KANDAHAR, Afghanistan — The death toll from a wave of Taliban attacks on government buildings in the key Afghan city of Kandahar has risen to four as militants held out into a second day, officials said Sunday.
Violence in the city, seen as the Taliban's birthplace, broke out on Saturday at around 1:00 pm (0830 GMT) when militants with guns and rocket-propelled grenades attacked the governor's office from nearby buildings.
It spread to sites including the local offices of the intelligence service and several police offices as a total of ten explosions including six suicide blasts rocked the city.
Nearly 50 people have been wounded in the standoff, the first major incident since the Taliban announced the start of its annual spring offensive just over a week ago.
Although the attacks died down overnight, Taliban fighters were on Sunday still occupying one traffic police building, firing shots and rockets.
"It is a complicated building, that is why it has taken a while to clear up but soon we will clear the building of the enemy," said Kandahar border police commander General Abdul Razeq, in charge of the operation.
The building is also close to the local office of the Afghan intelligence service, the National Directorate of Security (NDS).
The city's streets were virtually empty of people Sunday, an AFP reporter said, and roads into the city have been blocked off.
A doctor at Kandahar's main hospital, Mohammad Hashim, gave the number killed in the violence as four, including two civilians and two members of the Afghan security forces.
"We have registered a total of 46 wounded so far. 24 of the wounded are security personnel and the rest are civilians," he said. "We have also registered four dead -- two civilians and two security personnel."
Hashim added that the death toll had risen from two on Saturday.
A total of 12 insurgents were killed in the fighting and seven have been captured, a statement from the defence ministry in Kabul said Sunday.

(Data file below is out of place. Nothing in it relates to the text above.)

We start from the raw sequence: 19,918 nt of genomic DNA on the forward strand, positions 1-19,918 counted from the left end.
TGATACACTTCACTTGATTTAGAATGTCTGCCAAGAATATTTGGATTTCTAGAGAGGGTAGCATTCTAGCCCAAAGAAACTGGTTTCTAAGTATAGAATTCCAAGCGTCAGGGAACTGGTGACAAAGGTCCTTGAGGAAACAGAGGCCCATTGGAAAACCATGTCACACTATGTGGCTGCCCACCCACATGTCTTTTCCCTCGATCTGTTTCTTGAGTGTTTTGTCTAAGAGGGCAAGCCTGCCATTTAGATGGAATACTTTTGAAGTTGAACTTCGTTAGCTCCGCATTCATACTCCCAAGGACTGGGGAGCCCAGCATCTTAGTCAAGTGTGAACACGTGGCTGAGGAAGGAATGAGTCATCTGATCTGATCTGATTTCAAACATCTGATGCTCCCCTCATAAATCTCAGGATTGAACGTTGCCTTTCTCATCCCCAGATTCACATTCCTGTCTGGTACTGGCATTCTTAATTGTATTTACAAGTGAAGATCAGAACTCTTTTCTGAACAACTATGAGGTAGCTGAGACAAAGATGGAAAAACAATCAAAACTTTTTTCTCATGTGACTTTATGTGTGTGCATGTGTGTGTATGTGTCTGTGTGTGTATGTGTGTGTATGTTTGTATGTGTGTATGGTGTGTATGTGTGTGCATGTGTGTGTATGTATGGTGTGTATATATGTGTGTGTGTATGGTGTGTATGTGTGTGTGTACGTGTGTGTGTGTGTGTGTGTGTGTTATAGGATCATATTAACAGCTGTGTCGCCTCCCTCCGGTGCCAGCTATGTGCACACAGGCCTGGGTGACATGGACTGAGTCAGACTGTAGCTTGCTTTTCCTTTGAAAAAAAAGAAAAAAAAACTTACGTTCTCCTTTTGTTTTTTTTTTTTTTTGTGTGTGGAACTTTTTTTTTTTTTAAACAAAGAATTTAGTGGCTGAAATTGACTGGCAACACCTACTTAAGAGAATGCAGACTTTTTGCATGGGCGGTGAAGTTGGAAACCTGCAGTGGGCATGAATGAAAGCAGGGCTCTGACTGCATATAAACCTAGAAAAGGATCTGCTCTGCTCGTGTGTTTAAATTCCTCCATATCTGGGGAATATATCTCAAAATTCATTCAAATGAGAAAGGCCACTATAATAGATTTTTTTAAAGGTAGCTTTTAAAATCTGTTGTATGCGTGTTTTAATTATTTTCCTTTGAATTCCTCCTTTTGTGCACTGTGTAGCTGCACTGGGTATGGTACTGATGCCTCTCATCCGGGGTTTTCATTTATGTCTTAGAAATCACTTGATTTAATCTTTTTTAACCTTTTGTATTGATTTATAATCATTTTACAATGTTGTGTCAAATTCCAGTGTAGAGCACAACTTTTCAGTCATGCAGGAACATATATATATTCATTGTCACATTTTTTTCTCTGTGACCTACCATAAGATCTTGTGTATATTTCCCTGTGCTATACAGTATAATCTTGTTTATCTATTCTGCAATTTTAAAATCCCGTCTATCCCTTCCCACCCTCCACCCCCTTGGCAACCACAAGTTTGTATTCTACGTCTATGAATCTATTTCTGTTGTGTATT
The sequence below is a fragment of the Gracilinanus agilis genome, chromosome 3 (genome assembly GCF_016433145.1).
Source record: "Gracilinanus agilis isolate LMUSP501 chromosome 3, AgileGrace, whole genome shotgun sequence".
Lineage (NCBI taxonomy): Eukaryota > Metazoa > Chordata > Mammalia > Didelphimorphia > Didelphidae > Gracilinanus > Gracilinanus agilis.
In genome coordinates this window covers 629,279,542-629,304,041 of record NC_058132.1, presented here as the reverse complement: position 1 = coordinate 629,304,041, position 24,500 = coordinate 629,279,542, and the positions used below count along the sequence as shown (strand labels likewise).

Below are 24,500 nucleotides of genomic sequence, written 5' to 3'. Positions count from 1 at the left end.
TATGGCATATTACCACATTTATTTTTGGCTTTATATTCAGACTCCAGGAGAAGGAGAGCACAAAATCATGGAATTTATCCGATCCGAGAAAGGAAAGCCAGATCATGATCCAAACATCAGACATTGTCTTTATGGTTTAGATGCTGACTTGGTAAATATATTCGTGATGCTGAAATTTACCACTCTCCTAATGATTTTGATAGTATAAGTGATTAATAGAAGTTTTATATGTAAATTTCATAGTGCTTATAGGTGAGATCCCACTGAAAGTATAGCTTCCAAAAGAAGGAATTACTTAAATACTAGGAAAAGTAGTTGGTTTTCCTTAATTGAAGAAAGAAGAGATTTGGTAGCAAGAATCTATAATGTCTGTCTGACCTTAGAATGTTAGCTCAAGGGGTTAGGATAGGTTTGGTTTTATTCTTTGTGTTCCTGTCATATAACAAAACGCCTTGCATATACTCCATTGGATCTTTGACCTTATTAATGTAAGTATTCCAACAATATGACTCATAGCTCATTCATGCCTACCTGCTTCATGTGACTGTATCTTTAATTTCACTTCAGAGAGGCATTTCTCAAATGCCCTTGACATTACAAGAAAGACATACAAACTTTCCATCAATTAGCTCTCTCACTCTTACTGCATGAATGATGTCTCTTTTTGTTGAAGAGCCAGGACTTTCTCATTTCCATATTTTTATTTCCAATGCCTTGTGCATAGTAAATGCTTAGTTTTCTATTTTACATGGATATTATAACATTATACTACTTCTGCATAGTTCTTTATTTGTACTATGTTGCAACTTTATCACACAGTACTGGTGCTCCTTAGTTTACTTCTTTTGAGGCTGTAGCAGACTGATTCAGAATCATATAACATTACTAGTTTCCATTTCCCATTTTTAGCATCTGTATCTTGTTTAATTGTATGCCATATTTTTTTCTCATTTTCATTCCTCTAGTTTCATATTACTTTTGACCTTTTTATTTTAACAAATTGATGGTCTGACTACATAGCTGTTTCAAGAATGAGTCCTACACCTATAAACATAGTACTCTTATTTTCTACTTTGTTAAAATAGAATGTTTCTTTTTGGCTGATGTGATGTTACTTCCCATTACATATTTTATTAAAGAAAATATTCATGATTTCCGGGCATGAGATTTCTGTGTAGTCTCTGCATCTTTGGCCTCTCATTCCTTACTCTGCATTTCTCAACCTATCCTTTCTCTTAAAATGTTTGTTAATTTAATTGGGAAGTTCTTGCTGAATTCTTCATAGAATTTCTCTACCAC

Although Afghan President Hamid Karzai said Saturday the violence was "revenge" for this week's killing of Al-Qaeda leader Osama bin Laden by US forces in Pakistan, the Taliban said the operation was planned several weeks ahead.
A spokesman for the NATO-led International Security Assistance Force (ISAF) whose troops were involved in the operation, Major General James Laster, described it as a "spring offensive spectacular attack which was thwarted".
There are around 130,000 foreign troops in Afghanistan, two-thirds of them from the United States, battling the Taliban and other insurgents in a war which has lasted nearly ten years.
Limited withdrawals from seven relatively peaceful areas are due to start in July ahead of the planned end of foreign combat operations in 2014.
International forces say that Kandahar and the surrounding area are now safer following months of intense fighting last year to clear traditional Taliban strongholds.
But government officials and institutions are still frequently targeted by militants in the city, the biggest in Afghanistan's restive south.
Nearly 500 Taliban prisoners escaped from Kandahar's prison last month through a huge tunnel in a major embarrassment for the authorities.
Also in April, Kandahar's police chief was killed by an attacker in a police uniform, while in January Wesa's deputy was assassinated.